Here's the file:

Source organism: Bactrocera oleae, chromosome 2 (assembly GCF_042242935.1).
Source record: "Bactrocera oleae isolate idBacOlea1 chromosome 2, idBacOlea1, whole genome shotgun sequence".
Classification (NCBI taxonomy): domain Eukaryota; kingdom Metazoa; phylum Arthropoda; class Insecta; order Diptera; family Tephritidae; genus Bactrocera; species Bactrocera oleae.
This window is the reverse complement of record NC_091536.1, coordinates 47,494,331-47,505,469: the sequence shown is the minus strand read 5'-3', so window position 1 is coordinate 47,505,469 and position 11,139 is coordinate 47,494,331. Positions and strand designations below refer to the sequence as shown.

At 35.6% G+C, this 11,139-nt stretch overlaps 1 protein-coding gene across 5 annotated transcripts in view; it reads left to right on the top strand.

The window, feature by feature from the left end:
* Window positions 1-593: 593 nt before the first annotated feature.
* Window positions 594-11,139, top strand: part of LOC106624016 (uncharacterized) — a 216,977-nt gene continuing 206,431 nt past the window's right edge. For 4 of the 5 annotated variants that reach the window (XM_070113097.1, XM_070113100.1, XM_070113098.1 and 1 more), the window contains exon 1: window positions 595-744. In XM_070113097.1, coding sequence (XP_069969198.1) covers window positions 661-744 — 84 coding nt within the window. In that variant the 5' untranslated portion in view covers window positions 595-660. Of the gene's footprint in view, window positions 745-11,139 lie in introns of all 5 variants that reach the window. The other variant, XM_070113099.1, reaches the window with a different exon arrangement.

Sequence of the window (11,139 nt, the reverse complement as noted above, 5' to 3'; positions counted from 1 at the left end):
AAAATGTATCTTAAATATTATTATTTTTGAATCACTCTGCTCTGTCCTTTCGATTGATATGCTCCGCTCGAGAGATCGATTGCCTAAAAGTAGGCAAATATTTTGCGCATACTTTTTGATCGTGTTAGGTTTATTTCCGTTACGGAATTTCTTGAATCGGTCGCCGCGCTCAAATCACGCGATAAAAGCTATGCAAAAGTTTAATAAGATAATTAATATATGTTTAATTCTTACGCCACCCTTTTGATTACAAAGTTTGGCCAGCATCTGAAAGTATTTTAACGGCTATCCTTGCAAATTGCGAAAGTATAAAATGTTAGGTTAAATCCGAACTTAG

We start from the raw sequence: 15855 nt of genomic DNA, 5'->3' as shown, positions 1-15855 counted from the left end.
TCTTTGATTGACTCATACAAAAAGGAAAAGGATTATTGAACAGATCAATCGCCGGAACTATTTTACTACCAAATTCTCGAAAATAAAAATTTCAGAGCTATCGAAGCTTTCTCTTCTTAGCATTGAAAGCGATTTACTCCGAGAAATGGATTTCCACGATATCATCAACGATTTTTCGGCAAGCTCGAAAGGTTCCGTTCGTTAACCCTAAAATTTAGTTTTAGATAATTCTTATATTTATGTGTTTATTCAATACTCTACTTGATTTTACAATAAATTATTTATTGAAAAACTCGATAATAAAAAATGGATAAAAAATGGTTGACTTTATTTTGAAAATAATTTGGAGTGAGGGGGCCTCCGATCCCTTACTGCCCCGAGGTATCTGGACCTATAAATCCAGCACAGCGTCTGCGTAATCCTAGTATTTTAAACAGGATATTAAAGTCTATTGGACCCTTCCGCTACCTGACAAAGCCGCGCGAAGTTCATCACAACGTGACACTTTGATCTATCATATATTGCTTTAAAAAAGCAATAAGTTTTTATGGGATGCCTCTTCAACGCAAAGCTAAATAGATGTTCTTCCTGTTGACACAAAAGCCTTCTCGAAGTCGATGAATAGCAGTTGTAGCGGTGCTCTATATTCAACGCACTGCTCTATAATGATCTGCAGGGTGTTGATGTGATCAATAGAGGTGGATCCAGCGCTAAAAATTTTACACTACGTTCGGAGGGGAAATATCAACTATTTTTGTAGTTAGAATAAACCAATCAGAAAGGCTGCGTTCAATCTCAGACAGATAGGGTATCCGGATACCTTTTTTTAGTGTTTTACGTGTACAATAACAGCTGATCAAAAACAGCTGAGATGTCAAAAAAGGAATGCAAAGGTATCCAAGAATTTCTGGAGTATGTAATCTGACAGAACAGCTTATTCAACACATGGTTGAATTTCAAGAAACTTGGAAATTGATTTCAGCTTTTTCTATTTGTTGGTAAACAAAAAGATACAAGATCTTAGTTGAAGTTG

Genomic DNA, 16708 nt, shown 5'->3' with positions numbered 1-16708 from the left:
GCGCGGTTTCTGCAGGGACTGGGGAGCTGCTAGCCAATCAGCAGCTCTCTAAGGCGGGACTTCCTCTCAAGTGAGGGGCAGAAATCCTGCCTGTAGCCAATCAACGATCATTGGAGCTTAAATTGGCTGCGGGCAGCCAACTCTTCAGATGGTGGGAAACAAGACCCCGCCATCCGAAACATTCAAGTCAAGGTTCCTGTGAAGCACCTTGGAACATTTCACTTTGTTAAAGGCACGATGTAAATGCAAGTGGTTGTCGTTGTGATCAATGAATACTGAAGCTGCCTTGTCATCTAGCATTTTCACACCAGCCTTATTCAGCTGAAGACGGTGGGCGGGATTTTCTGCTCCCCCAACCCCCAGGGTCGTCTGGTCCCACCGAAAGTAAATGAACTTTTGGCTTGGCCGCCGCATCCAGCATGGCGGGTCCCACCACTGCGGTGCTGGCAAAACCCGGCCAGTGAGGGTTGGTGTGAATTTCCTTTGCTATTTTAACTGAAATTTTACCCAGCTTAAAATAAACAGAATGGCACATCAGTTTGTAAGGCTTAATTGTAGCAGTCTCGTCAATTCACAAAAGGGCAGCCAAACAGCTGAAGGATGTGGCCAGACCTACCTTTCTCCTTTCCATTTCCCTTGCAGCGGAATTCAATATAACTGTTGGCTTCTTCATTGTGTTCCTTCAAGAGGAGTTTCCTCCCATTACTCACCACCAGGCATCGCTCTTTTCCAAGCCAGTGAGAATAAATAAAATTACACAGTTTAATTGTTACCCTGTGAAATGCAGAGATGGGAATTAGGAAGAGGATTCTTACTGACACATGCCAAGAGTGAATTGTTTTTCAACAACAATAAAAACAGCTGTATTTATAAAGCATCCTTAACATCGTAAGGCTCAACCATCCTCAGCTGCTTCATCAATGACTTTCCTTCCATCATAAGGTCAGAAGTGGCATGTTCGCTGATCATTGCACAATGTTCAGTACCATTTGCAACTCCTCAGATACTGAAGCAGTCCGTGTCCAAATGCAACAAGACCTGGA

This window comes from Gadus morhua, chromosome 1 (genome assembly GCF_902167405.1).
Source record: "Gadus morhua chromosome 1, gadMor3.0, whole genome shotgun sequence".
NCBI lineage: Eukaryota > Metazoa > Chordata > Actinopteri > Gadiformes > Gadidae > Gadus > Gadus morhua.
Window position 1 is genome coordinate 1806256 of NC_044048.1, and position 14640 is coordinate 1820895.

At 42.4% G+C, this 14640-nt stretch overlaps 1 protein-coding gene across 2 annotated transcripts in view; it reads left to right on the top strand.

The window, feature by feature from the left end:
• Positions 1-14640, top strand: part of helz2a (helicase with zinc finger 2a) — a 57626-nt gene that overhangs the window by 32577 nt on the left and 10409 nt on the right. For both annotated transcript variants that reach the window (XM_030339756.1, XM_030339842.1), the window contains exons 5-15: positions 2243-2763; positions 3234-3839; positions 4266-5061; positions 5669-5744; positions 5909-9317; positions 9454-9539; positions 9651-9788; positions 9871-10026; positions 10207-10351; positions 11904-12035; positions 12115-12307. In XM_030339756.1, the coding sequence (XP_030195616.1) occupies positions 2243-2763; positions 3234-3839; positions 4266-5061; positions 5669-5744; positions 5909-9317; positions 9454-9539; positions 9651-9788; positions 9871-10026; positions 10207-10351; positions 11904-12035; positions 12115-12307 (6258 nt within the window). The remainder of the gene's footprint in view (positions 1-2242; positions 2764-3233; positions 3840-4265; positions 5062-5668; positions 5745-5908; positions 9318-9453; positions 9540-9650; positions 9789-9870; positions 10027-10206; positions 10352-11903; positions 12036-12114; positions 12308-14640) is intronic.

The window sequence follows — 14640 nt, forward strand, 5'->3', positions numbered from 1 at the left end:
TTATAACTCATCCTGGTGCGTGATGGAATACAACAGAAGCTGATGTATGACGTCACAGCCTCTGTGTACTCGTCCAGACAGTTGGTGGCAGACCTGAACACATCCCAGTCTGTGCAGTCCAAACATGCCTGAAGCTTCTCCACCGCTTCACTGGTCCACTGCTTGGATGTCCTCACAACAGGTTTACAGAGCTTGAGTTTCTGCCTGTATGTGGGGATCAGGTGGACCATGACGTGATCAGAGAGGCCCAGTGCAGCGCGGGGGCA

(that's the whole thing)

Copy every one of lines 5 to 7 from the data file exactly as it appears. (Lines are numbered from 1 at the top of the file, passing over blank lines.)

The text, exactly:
At 35.6% G+C, this 11,139-nt stretch overlaps 1 protein-coding gene across 5 annotated transcripts in view; it reads left to right on the top strand.

The window, feature by feature from the left end:
* Window positions 1-593: 593 nt before the first annotated feature.